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Journal of Biomedicine and Biotechnology
Volume 2011 (2011), Article ID 245728, 9 pages
Research Article

Bronchiolitis Obliterans Organizing Pneumonia in Swine Associated with Porcine Circovirus Type 2 Infection

1Department of Education and Research, Taichung Veterans General Hospital, 160, Section 3 Taichungkang Road, Taichung 40705, Taiwan
2Department of Veterinary Medicine, National Chung-Hsing University, Taichung 40227, Taiwan
3Division of Critical Care and Respiratory Therapy, Taichung Veterans General Hospital, Taichung 40705, Taiwan
4Department of Animal Science, National Chung-Hsing University, Taichung 40227, Taiwan

Received 24 June 2010; Revised 11 August 2010; Accepted 7 September 2010

Academic Editor: Monica Fedele

Copyright © 2011 Ching-Chang Cheng et al. This is an open access article distributed under the Creative Commons Attribution License, which permits unrestricted use, distribution, and reproduction in any medium, provided the original work is properly cited.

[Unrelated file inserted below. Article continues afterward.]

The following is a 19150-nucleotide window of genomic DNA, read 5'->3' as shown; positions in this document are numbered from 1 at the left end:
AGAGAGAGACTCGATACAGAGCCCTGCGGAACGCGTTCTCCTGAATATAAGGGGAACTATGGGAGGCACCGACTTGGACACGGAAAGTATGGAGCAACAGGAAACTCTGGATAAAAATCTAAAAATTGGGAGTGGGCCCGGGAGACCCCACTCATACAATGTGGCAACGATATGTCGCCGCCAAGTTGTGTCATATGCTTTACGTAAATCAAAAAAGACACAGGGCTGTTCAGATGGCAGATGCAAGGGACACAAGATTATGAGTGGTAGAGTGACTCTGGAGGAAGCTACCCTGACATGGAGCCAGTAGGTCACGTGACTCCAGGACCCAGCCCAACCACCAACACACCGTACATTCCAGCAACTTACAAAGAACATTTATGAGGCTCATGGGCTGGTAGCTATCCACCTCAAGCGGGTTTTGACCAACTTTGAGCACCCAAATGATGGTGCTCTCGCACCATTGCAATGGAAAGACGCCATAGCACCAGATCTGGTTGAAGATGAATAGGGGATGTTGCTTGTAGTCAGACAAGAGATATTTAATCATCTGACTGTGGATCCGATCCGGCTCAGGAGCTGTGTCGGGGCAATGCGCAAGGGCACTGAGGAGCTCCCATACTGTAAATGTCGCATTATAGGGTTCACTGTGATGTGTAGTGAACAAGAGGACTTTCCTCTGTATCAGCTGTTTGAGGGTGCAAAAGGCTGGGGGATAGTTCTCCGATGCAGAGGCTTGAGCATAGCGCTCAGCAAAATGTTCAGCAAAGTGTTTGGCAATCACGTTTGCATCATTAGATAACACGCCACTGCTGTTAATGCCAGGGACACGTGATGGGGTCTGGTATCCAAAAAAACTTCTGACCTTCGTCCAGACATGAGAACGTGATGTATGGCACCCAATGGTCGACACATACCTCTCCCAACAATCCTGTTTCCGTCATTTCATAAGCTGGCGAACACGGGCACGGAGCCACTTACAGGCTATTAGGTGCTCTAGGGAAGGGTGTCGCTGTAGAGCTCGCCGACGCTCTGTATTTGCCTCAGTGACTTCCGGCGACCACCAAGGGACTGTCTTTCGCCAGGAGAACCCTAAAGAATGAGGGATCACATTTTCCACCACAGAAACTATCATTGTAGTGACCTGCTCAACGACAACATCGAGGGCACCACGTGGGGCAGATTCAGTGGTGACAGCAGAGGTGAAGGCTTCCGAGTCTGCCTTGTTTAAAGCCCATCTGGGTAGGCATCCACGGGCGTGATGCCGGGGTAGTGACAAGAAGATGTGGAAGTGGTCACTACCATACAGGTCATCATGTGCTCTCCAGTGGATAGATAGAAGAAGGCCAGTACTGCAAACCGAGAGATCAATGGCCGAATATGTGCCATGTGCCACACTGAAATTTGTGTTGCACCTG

Bronchiolitis obliterans organizing pneumonia (BOOP) is a chronic respiratory disease. Although the pathogenesis of BOOP is still incompletely understood, BOOP is responsive to steroids and has a good prognosis. In our five pigs with chronic postweaning multisystemic wasting syndrome (PMWS), typical BOOP lesions were revealed. All five porcine lungs showed typical intraluminal plugs, and porcine circovirus type 2 (PCV2) was identified. They also exhibited similar pathologic findings such as proliferation of type II pneumocytes and myofibroblasts (MFBs), extracellular collagen matrix (ECM) deposition, and fragmentation of elastic fibers. MFBs migration correlative molecules, for instance, gelatinase A, B and osteopontin, appeared strongly in the progressing marginal area of polypoid intraluminal plugs of fibrotic lesion. These molecules colocalized with the active MFBs. Both gelatinase activity and intercellular level of active MFBs were significantly increased ( 𝑃 < . 0 5 ). Porcine chronic bronchopneumonia leads to BOOP and it is associated with PCV2 persistent infection. Swine BOOP demonstrates similar cellular constituents with human BOOP. Perhaps their molecular mechanisms of pathogenesis operate in a similar way. Thus we infer that the swine BOOP can be considered as a potential animal model for human BOOP associated with natural viral infection. Moreover, it is more convenient to obtain samples.